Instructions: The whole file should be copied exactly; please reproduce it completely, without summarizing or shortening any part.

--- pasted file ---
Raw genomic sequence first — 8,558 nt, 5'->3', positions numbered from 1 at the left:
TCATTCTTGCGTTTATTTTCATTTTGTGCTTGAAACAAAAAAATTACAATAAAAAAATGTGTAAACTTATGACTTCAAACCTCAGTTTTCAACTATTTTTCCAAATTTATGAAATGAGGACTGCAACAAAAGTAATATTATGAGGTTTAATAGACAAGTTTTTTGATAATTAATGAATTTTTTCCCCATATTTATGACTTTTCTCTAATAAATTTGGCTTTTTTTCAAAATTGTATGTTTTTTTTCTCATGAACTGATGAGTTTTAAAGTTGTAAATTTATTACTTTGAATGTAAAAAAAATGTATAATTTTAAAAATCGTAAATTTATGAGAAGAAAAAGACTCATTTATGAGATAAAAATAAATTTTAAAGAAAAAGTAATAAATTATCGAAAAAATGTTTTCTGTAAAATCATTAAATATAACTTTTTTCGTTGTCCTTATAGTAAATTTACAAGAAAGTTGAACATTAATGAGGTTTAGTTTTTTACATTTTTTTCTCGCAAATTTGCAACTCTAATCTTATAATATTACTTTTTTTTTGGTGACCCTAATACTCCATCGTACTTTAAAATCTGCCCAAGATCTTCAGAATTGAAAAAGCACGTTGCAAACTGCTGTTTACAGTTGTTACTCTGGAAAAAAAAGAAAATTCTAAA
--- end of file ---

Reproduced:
Raw genomic sequence first — 8,558 nt, 5'->3', positions numbered from 1 at the left:
TCATTCTTGCGTTTATTTTCATTTTGTGCTTGAAACAAAAAAATTACAATAAAAAAATGTGTAAACTTATGACTTCAAACCTCAGTTTTCAACTATTTTTCCAAATTTATGAAATGAGGACTGCAACAAAAGTAATATTATGAGGTTTAATAGACAAGTTTTTTGATAATTAATGAATTTTTTCCCCATATTTATGACTTTTCTCTAATAAATTTGGCTTTTTTTCAAAATTGTATGTTTTTTTTCTCATGAACTGATGAGTTTTAAAGTTGTAAATTTATTACTTTGAATGTAAAAAAAATGTATAATTTTAAAAATCGTAAATTTATGAGAAGAAAAAGACTCATTTATGAGATAAAAATAAATTTTAAAGAAAAAGTAATAAATTATCGAAAAAATGTTTTCTGTAAAATCATTAAATATAACTTTTTTCGTTGTCCTTATAGTAAATTTACAAGAAAGTTGAACATTAATGAGGTTTAGTTTTTTACATTTTTTTCTCGCAAATTTGCAACTCTAATCTTATAATATTACTTTTTTTTTGGTGACCCTAATACTCCATCGTACTTTAAAATCTGCCCAAGATCTTCAGAATTGAAAAAGCACGTTGCAAACTGCTGTTTACAGTTGTTACTCTGGAAAAAAAAGAAAATTCTAAA